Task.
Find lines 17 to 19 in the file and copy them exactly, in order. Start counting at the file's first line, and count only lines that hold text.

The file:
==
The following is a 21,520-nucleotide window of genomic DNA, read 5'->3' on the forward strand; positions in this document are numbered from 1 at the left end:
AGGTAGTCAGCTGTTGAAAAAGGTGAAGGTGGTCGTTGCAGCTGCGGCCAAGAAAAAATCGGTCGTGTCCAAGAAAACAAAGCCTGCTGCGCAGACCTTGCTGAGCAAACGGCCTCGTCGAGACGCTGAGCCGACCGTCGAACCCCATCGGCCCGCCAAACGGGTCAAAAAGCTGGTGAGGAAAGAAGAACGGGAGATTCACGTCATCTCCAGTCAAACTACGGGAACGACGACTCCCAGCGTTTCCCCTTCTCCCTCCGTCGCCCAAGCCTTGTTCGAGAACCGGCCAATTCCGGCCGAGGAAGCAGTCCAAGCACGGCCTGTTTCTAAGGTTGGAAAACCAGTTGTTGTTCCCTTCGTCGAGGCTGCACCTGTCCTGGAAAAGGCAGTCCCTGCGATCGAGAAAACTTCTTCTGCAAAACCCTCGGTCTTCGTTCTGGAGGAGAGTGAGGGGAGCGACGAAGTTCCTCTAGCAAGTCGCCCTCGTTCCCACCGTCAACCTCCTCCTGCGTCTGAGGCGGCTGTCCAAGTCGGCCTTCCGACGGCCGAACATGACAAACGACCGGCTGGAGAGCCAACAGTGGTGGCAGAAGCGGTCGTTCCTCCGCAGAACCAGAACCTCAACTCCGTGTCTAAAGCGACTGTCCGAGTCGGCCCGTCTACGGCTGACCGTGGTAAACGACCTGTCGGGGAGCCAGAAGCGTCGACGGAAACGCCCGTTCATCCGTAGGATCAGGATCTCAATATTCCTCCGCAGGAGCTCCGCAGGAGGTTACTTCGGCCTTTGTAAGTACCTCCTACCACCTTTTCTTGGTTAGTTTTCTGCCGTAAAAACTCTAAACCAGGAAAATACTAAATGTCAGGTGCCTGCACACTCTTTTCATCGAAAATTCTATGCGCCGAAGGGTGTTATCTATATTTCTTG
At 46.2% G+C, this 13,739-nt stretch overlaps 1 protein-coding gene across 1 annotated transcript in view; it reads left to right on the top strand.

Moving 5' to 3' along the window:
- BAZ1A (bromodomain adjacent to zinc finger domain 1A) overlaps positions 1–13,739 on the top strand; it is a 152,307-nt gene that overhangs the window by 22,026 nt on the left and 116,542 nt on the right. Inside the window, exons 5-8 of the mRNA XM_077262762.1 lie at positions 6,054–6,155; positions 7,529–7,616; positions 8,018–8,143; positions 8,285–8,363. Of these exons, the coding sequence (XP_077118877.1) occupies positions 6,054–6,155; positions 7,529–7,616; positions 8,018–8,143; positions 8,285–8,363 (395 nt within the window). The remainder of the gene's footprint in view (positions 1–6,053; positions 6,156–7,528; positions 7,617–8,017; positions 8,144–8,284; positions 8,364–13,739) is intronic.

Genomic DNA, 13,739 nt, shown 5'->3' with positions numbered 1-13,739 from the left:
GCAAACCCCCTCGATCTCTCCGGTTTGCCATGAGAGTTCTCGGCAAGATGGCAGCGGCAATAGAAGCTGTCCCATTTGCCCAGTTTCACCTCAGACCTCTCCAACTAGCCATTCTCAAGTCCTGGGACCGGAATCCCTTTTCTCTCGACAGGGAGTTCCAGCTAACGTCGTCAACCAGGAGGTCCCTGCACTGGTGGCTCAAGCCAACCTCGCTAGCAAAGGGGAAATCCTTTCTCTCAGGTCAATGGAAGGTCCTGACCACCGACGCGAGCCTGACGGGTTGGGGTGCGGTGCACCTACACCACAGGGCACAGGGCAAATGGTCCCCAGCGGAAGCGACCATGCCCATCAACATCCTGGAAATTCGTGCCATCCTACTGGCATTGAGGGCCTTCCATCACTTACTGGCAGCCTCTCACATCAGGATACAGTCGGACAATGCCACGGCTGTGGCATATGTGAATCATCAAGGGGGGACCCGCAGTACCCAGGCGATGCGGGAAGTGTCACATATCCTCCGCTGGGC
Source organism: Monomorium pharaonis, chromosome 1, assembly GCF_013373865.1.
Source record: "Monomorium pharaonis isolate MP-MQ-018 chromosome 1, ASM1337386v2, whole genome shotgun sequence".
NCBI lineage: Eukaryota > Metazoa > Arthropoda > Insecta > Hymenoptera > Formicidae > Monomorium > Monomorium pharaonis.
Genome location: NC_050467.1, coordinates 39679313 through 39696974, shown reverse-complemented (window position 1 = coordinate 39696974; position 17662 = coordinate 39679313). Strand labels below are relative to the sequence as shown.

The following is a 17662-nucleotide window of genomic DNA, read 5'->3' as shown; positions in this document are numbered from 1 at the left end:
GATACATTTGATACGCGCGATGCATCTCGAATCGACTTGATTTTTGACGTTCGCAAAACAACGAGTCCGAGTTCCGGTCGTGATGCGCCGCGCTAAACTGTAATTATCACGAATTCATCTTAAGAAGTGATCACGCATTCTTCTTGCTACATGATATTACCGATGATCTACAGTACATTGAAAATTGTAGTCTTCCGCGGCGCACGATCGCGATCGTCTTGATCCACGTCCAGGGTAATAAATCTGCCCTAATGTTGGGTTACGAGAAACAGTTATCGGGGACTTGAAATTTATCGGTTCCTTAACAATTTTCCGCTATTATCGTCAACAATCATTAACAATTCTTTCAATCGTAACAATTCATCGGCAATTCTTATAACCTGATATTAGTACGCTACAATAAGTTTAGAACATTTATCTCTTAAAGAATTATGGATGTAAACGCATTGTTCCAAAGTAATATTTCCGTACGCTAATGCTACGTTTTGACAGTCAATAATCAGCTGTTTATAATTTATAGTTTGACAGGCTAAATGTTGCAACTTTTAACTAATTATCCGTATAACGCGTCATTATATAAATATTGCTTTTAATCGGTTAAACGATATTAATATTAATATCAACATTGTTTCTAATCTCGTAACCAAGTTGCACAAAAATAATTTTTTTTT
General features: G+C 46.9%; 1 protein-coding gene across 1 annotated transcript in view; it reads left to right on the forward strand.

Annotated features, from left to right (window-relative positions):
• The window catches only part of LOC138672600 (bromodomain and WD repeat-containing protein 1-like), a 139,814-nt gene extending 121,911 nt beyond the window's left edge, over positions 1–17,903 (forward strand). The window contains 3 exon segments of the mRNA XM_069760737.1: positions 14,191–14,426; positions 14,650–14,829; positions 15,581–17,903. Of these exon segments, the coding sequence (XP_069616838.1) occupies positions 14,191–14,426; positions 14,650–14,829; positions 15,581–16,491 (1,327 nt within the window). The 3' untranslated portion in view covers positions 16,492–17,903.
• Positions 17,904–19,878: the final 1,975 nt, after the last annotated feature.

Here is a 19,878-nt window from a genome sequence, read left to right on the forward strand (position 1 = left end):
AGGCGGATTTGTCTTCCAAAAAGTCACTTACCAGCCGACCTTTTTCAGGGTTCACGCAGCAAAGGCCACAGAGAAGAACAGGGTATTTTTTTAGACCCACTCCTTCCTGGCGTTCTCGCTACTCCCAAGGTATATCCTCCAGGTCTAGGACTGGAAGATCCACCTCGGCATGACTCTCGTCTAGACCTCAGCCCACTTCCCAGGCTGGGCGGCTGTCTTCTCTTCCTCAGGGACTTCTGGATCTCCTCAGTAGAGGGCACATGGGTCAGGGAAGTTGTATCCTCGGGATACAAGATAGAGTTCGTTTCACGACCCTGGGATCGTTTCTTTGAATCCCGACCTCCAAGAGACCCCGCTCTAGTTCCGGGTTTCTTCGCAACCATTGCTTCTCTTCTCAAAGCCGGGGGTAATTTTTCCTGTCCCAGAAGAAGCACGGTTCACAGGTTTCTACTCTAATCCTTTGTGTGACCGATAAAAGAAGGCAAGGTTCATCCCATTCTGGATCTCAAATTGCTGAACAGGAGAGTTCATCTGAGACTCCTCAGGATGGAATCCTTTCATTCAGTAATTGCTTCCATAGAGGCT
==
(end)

• Positions 17,904–19,878: the final 1,975 nt, after the last annotated feature.

Here is a 19,878-nt window from a genome sequence, read left to right on the forward strand (position 1 = left end):
AGGCGGATTTGTCTTCCAAAAAGTCACTTACCAGCCGACCTTTTTCAGGGTTCACGCAGCAAAGGCCACAGAGAAGAACAGGGTATTTTTTTAGACCCACTCCTTCCTGGCGTTCTCGCTACTCCCAAGGTATATCCTCCAGGTCTAGGACTGGAAGATCCACCTCGGCATGACTCTCGTCTAGACCTCAGCCCACTTCCCAGGCTGGGCGGCTGTCTTCTCTTCCTCAGGGACTTCTGGATCTCCTCAGTAGAGGGCACATGGGTCAGGGAAGTTGTATCCTCGGGATACAAGATAGAGTTCGTTTCACGACCCTGGGATCGTTTCTTTGAATCCCGACCTCCAAGAGACCCCGCTCTAGTTCCGGGTTTCTTCGCAACCATTGCTTCTCTTCTCAAAGCCGGGGGTAATTTTTCCTGTCCCAGAAGAAGCACGGTTCACAGGTTTCTACTCTAATCCTTTGTGTGACCGATAAAAGAAGGCAAGGTTCATCCCATTCTGGATCTCAAATTGCTGAACAGGAGAGTTCATCTGAGACTCCTCAGGATGGAATCCTTTCATTCAGTAATTGCTTCCATAGAGGCT